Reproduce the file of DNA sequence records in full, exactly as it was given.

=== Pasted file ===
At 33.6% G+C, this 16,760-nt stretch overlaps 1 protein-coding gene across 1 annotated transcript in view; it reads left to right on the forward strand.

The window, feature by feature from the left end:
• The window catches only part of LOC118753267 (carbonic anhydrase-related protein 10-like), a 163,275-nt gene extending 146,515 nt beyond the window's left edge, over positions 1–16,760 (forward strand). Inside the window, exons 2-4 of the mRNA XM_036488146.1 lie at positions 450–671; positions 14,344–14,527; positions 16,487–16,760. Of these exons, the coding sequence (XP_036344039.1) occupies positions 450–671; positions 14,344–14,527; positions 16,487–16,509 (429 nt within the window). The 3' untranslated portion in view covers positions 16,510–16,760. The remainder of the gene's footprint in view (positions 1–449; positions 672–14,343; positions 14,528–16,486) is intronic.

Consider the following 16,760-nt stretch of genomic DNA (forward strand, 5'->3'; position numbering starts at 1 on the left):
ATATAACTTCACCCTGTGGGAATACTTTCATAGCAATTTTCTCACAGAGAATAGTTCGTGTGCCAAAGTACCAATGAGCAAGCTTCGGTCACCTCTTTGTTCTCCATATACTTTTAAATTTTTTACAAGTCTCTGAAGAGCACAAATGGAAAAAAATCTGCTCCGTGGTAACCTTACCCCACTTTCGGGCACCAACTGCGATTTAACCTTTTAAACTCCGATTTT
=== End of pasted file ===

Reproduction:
At 33.6% G+C, this 16,760-nt stretch overlaps 1 protein-coding gene across 1 annotated transcript in view; it reads left to right on the forward strand.

The window, feature by feature from the left end:
• The window catches only part of LOC118753267 (carbonic anhydrase-related protein 10-like), a 163,275-nt gene extending 146,515 nt beyond the window's left edge, over positions 1–16,760 (forward strand). Inside the window, exons 2-4 of the mRNA XM_036488146.1 lie at positions 450–671; positions 14,344–14,527; positions 16,487–16,760. Of these exons, the coding sequence (XP_036344039.1) occupies positions 450–671; positions 14,344–14,527; positions 16,487–16,509 (429 nt within the window). The 3' untranslated portion in view covers positions 16,510–16,760. The remainder of the gene's footprint in view (positions 1–449; positions 672–14,343; positions 14,528–16,486) is intronic.

Consider the following 16,760-nt stretch of genomic DNA (forward strand, 5'->3'; position numbering starts at 1 on the left):
ATATAACTTCACCCTGTGGGAATACTTTCATAGCAATTTTCTCACAGAGAATAGTTCGTGTGCCAAAGTACCAATGAGCAAGCTTCGGTCACCTCTTTGTTCTCCATATACTTTTAAATTTTTTACAAGTCTCTGAAGAGCACAAATGGAAAAAAATCTGCTCCGTGGTAACCTTACCCCACTTTCGGGCACCAACTGCGATTTAACCTTTTAAACTCCGATTTT